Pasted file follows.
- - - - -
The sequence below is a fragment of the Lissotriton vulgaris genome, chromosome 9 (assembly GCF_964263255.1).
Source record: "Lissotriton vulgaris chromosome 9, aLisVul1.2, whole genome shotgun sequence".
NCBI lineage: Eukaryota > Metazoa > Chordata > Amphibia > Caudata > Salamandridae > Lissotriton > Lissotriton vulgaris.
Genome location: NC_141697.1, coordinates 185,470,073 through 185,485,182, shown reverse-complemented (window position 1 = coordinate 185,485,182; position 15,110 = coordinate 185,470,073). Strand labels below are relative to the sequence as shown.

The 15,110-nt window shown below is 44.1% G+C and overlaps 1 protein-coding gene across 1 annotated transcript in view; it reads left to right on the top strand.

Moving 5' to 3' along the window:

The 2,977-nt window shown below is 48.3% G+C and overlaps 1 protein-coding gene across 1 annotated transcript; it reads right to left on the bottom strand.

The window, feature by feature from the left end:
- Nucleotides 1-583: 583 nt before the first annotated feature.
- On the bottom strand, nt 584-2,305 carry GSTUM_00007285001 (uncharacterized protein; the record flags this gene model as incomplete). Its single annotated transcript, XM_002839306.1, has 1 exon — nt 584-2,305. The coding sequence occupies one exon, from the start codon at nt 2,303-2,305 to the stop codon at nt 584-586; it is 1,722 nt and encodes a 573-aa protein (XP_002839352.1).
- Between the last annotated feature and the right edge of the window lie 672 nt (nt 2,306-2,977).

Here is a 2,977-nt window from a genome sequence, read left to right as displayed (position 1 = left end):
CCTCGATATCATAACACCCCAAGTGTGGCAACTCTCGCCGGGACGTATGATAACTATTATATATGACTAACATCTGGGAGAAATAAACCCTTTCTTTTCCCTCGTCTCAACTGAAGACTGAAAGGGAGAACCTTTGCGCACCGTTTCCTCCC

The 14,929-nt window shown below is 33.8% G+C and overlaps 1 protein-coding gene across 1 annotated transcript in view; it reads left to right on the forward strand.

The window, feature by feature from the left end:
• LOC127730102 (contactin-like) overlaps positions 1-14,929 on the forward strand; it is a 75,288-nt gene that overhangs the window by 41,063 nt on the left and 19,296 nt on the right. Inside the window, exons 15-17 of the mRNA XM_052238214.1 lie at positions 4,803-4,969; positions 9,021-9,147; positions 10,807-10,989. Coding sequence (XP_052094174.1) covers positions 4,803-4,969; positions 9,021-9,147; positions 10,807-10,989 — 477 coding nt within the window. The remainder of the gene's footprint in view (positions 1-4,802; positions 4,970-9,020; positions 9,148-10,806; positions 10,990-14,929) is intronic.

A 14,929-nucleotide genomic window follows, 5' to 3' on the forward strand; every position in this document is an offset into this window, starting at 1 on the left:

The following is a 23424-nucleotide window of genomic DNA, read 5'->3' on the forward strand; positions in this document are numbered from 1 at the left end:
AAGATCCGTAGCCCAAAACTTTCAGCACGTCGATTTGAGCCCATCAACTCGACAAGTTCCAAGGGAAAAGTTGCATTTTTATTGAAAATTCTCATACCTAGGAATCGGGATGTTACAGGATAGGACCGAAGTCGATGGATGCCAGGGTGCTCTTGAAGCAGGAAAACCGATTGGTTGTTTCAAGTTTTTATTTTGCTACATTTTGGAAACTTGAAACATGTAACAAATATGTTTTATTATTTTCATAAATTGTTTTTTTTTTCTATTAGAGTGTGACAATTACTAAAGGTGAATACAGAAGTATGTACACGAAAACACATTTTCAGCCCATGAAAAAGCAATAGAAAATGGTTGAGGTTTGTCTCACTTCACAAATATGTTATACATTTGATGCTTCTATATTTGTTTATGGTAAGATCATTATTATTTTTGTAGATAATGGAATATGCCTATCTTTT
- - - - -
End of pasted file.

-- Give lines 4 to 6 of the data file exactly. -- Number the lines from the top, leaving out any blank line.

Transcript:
Genome location: NC_141697.1, coordinates 185,470,073 through 185,485,182, shown reverse-complemented (window position 1 = coordinate 185,485,182; position 15,110 = coordinate 185,470,073). Strand labels below are relative to the sequence as shown.

The 15,110-nt window shown below is 44.1% G+C and overlaps 1 protein-coding gene across 1 annotated transcript in view; it reads left to right on the top strand.

Moving 5' to 3' along the window: